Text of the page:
“No business owner should be forced to violate his conscience simply because someone demands it,” he said. “The Constitution absolutely supports the rights of business owners to decline a request to support a message that conflicts with their deeply held convictions.”

Raymond Sexton, the executive director of the Human Rights Commission told Fox News that “Hands On Originals” will be “required by law to participate in the investigation.”

“We have subpoena power and have the backing of the law,” he said. “We are a law enforcement agency and people have to comply.”

“Over the past 20 years, we have declined to produce several other products with different messages than the one at issue here because we disapproved of whatever message it was, and it never had anything to do with discrimination,” [Adamson] wrote. “People reading this may disagree with my view on the current issue, but I hope they will join us in supporting our right to decline an order that promotes a view so contrary to our personal beliefs.”

To read the entire article above, CLICK HERE.

From "Protest of Hands On Originals draws about 60" by Scott Sloan, Lexington Herald-Leader 4/1/12

The controversy led to stern comments from Lexington Mayor Jim Gray on Wednesday against the company's refusal, as well as a decision by the Fayette County Public Schools to hold off on new orders from Hands On Originals until the complaint is resolved. The school system has no pending orders with Hands On Originals.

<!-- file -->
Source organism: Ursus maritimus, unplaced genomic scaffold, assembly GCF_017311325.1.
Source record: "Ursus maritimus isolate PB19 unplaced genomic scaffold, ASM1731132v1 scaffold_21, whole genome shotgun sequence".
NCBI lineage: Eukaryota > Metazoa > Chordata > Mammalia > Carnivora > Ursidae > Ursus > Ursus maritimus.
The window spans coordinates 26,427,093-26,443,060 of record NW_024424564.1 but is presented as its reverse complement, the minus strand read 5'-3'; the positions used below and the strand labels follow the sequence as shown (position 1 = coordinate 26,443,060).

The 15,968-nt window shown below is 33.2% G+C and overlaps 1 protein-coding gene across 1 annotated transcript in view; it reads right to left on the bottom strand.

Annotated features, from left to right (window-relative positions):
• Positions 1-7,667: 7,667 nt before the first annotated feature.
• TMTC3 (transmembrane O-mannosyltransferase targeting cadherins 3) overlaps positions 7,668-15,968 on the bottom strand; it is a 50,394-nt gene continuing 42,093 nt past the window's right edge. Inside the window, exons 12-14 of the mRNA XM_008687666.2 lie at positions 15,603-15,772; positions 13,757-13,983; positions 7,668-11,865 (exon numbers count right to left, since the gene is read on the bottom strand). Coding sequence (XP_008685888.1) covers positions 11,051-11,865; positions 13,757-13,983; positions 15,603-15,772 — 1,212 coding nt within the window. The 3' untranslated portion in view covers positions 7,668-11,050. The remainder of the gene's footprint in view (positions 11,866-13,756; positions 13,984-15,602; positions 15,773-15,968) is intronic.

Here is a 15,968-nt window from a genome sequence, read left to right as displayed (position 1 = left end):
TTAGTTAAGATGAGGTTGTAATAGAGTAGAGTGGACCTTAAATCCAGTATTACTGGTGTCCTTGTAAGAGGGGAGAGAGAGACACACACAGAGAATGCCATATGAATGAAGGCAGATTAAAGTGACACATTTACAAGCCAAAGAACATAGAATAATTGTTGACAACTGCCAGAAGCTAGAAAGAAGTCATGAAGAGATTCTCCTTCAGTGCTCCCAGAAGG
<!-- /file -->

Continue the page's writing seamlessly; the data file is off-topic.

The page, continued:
The issue has created raucous public debate on talk radio stations and also led to Facebook groups both supporting Hands On Originals' actions and another urging a boycott. Both groups had more than 2,000 members each by Friday afternoon.

As of early afternoon, Friday's demonstration had not yet had any visits from people with opposing views.

To read the entire article above, CLICK HERE.

From "T-shirt company in crosshairs for saying no to homofest" by Jack Minor, World Net Daily 3/31/12

[Hands On Originals], which prominently says on its home page it is “Christian Outfitters,” and states a “right of refusal,” sells and produces a variety of custom products including clothing, coffee mugs, memory sticks and other items.

Sexton told WND that the investigation was still ongoing, however if the company based its decision on sexual orientation it would be violating the law.

He went on to say that if a “gay” printing company was asked to print T-shirts from the Westboro Baptist Church, which is a militant anti-”gay” organization, saying “Homosexuality is an abomination in the eyes of God,” the “gay” group would have the right to refuse to print the order.

“If the company does not approve of the message that is a valid non-discriminatory reason to refuse the work,” he said.

He also said a black business owner would have the right to refuse to print a flyer for a Klan rally.

However, when asked if the same would apply to Hands On Online if officials said “we don’t support ‘gay’ pride festivals, but we won’t discriminate against a person because they are ‘gay,’” Sexton was not as committed, simply saying “possibly.”

To read the entire article above, CLICK HERE.

Also read 'Gay Rights' Winning, Loss of Religious Liberty Documented - Washington Post writer demonstrates it's a "zero sum" game: Winning homosexual 'rights' means Christians must lose freedom of religion.